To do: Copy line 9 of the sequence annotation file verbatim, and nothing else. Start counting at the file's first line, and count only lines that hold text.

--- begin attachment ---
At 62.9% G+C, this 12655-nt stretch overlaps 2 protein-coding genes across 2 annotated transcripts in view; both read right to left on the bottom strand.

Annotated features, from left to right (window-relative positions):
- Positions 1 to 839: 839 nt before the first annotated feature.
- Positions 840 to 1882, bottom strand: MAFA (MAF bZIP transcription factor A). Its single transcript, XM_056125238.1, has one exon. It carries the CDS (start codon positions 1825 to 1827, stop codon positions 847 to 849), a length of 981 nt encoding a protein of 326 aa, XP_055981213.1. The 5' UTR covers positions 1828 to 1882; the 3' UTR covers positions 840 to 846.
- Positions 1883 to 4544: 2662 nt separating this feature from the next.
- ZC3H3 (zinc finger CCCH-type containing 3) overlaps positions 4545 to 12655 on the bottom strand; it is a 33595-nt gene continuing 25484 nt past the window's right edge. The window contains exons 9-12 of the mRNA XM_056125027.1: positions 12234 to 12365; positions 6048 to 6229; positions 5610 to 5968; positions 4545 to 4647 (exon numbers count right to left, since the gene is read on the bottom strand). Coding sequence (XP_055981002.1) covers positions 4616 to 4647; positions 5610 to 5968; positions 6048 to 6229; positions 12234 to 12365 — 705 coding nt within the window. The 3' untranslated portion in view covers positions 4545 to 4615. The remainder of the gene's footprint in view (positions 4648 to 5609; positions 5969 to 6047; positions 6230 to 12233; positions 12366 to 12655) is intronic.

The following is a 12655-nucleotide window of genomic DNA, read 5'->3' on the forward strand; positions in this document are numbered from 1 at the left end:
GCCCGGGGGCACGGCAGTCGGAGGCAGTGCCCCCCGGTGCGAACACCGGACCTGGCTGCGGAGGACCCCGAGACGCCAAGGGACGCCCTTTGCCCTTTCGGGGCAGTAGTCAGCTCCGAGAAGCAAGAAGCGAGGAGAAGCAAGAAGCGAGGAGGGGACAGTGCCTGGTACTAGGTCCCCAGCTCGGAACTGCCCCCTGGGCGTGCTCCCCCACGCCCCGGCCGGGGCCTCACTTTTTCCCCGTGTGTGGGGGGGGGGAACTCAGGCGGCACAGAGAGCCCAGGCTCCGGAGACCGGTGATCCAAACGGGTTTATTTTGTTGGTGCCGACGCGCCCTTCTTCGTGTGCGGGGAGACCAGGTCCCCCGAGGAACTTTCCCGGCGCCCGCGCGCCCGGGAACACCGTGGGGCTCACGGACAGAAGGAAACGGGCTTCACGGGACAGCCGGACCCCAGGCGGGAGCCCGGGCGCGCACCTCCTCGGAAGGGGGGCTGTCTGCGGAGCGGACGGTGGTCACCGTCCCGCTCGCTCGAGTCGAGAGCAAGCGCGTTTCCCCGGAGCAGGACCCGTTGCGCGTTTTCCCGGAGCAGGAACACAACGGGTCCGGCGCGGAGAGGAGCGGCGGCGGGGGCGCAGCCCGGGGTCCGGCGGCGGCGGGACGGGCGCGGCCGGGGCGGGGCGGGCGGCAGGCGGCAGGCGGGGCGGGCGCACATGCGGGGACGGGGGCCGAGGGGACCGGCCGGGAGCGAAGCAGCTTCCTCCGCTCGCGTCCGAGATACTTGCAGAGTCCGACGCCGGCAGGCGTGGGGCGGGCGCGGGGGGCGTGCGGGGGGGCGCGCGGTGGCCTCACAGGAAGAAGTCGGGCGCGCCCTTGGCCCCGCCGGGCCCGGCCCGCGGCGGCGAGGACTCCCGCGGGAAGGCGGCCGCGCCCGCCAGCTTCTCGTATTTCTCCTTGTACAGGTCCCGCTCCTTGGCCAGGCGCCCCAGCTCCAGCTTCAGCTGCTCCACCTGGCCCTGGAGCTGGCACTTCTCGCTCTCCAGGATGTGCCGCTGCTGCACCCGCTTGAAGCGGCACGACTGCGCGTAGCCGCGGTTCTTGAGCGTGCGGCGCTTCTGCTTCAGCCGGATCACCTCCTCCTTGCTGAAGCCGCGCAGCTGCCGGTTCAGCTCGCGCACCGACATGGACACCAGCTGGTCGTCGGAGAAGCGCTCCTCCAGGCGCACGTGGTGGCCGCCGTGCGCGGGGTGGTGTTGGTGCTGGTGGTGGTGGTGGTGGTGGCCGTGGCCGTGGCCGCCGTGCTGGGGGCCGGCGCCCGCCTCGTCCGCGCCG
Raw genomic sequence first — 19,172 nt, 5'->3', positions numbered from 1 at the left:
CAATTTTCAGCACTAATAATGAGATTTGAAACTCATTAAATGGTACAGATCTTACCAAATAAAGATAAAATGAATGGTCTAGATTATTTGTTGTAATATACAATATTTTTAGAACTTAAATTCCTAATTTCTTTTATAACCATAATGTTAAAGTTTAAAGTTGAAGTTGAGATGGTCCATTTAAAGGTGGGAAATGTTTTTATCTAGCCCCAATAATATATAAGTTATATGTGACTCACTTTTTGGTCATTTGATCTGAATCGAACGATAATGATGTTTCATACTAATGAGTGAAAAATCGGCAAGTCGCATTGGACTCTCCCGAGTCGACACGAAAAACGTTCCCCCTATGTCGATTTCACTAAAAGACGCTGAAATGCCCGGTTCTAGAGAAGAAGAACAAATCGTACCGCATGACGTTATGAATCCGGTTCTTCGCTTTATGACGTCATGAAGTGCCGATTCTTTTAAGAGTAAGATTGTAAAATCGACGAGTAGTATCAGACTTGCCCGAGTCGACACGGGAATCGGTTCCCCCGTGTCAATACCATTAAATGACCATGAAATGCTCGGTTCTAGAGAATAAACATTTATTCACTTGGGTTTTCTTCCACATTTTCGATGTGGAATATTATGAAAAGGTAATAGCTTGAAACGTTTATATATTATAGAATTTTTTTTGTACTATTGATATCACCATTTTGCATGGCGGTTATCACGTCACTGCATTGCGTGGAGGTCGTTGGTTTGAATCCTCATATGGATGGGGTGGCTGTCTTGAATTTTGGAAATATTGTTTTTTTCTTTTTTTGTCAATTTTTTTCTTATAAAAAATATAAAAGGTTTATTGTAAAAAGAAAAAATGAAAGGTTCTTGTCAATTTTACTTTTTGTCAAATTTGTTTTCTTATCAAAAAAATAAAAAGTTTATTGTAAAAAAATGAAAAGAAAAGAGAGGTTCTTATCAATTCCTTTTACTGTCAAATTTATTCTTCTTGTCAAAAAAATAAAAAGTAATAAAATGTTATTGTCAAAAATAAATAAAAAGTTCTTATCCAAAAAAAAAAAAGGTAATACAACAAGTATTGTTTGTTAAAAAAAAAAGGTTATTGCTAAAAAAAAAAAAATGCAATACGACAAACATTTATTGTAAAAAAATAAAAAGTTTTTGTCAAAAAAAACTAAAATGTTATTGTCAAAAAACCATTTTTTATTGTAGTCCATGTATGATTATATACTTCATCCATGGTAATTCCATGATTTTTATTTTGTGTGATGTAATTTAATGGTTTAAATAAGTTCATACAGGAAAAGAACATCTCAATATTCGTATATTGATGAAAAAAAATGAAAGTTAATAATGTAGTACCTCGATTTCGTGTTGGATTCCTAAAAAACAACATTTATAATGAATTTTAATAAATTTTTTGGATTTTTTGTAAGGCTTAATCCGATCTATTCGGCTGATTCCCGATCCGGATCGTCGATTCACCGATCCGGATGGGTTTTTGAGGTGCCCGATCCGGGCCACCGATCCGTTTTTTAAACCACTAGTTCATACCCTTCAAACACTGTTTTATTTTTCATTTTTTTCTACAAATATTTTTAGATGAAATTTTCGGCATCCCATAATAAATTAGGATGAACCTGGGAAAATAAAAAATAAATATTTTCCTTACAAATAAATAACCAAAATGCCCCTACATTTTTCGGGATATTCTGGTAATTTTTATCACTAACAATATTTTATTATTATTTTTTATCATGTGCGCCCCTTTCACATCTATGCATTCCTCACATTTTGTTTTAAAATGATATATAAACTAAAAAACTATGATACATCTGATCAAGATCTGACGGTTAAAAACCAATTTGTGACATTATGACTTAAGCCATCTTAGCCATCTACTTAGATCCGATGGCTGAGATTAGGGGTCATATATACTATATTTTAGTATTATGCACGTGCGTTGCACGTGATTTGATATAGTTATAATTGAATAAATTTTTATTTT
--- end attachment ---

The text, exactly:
Raw genomic sequence first — 19,172 nt, 5'->3', positions numbered from 1 at the left: